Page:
Ultimately, the goal is to get the company to own up to the possession of whatever software it may be using illegally, agree to a financial settlement based on the retail price of the unlicensed software, and promise to comply with all licensing and copyright laws going forward -- all without litigation.
"Our goal is to work with companies collaboratively, not go to court," Blank explains. "There's a good reason. From a bang-for-the-buck perspective, I can sue two companies for the same amount of money I can do 20 audits. [Through audits] I can reach more companies and achieve more compliance. It's also cheaper for BSA and for the company defending itself."
Last year, the BSA received more than 2,500 informant leads, requested 920 audits, pursued one case in court and collected $9.5 million from settlements.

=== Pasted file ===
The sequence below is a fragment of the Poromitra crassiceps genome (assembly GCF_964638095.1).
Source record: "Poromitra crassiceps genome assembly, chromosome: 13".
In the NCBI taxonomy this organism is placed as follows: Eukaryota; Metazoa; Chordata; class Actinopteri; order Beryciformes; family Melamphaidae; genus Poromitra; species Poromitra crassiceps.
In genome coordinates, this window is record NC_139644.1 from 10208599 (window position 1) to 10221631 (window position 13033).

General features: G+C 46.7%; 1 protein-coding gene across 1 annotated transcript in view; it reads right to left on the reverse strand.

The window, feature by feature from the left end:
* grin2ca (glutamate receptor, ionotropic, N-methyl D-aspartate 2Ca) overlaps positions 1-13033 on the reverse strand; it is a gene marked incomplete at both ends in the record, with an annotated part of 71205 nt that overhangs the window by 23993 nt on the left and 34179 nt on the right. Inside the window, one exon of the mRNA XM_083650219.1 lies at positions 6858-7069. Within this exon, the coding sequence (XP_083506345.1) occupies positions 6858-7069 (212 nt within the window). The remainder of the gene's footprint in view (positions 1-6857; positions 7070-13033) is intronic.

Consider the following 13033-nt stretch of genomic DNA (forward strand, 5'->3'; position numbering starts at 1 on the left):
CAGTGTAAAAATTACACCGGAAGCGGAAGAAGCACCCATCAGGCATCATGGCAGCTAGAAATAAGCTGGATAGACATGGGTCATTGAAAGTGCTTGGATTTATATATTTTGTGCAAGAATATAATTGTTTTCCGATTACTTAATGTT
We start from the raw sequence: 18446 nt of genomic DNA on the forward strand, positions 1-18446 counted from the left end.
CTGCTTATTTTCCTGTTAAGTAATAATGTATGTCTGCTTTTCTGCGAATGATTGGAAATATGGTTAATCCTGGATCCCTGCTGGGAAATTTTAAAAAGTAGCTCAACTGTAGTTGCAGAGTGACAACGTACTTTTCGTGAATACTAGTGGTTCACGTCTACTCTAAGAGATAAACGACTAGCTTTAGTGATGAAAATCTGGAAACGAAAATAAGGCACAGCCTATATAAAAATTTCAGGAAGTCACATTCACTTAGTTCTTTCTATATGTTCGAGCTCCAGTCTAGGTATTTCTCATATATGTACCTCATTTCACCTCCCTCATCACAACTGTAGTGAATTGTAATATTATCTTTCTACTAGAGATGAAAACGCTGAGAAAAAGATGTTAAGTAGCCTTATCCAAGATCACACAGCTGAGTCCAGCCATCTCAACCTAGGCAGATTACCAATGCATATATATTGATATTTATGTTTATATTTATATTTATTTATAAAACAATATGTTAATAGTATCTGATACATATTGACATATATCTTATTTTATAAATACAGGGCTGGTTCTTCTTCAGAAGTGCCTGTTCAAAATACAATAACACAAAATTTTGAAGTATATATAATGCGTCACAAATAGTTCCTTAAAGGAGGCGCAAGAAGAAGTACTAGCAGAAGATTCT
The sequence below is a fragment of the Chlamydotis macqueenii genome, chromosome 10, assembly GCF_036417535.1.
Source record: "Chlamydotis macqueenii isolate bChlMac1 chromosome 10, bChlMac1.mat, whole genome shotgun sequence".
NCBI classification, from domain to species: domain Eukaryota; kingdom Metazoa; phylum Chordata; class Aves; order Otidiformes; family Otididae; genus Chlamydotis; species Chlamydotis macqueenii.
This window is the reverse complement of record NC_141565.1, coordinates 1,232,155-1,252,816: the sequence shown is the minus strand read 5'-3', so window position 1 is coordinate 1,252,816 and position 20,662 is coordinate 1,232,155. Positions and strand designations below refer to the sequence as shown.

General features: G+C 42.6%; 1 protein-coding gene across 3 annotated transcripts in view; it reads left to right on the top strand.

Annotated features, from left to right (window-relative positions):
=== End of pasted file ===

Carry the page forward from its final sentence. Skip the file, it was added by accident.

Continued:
But the organization can and will take noncompliant companies to court. In June 2008, the BSA filed a copyright infringement lawsuit against Taney Engineering Inc. and Taney Cunningham Equipment LLC of Henderson, Nev., after the civil engineering company presented the BSA with an audit report whose findings varied significantly from the information provided by a confidential informant.
Unable to resolve the dispute during the audit process, the BSA filed a lawsuit and court proceedings began. Ultimately, however, Taney did reach a settlement with the group, which collected $205,000 in damages from the company.
"It probably would have been cheaper if they had just settled with us in the first place," says Blank.